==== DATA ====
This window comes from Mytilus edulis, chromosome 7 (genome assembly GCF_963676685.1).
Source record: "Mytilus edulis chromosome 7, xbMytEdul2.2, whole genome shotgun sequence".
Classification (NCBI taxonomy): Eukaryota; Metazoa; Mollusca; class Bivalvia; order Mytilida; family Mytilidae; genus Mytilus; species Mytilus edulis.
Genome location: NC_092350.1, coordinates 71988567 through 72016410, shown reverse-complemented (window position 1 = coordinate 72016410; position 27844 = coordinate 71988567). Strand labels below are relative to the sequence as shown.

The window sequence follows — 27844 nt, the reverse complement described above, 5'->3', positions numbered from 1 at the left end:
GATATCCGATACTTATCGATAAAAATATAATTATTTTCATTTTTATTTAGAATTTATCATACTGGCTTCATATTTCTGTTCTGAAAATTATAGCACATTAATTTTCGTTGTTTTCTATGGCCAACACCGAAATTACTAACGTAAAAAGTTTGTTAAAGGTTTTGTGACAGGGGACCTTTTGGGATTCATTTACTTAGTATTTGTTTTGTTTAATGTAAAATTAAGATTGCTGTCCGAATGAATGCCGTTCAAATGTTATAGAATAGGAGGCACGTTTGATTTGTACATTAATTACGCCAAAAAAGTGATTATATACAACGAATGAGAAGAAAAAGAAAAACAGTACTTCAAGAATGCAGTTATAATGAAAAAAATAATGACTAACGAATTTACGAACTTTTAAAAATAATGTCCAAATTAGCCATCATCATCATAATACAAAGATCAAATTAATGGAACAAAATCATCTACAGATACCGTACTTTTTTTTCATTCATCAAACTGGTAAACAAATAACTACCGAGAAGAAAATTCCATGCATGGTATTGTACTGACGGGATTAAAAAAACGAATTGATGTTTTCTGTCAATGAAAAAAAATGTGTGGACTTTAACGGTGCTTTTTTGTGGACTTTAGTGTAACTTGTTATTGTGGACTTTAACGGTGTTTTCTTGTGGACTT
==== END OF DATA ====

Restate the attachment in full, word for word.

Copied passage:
This window comes from Mytilus edulis, chromosome 7 (genome assembly GCF_963676685.1).
Source record: "Mytilus edulis chromosome 7, xbMytEdul2.2, whole genome shotgun sequence".
Classification (NCBI taxonomy): Eukaryota; Metazoa; Mollusca; class Bivalvia; order Mytilida; family Mytilidae; genus Mytilus; species Mytilus edulis.
Genome location: NC_092350.1, coordinates 71988567 through 72016410, shown reverse-complemented (window position 1 = coordinate 72016410; position 27844 = coordinate 71988567). Strand labels below are relative to the sequence as shown.

The window sequence follows — 27844 nt, the reverse complement described above, 5'->3', positions numbered from 1 at the left end:
GATATCCGATACTTATCGATAAAAATATAATTATTTTCATTTTTATTTAGAATTTATCATACTGGCTTCATATTTCTGTTCTGAAAATTATAGCACATTAATTTTCGTTGTTTTCTATGGCCAACACCGAAATTACTAACGTAAAAAGTTTGTTAAAGGTTTTGTGACAGGGGACCTTTTGGGATTCATTTACTTAGTATTTGTTTTGTTTAATGTAAAATTAAGATTGCTGTCCGAATGAATGCCGTTCAAATGTTATAGAATAGGAGGCACGTTTGATTTGTACATTAATTACGCCAAAAAAGTGATTATATACAACGAATGAGAAGAAAAAGAAAAACAGTACTTCAAGAATGCAGTTATAATGAAAAAAATAATGACTAACGAATTTACGAACTTTTAAAAATAATGTCCAAATTAGCCATCATCATCATAATACAAAGATCAAATTAATGGAACAAAATCATCTACAGATACCGTACTTTTTTTTCATTCATCAAACTGGTAAACAAATAACTACCGAGAAGAAAATTCCATGCATGGTATTGTACTGACGGGATTAAAAAAACGAATTGATGTTTTCTGTCAATGAAAAAAAATGTGTGGACTTTAACGGTGCTTTTTTGTGGACTTTAGTGTAACTTGTTATTGTGGACTTTAACGGTGTTTTCTTGTGGACTT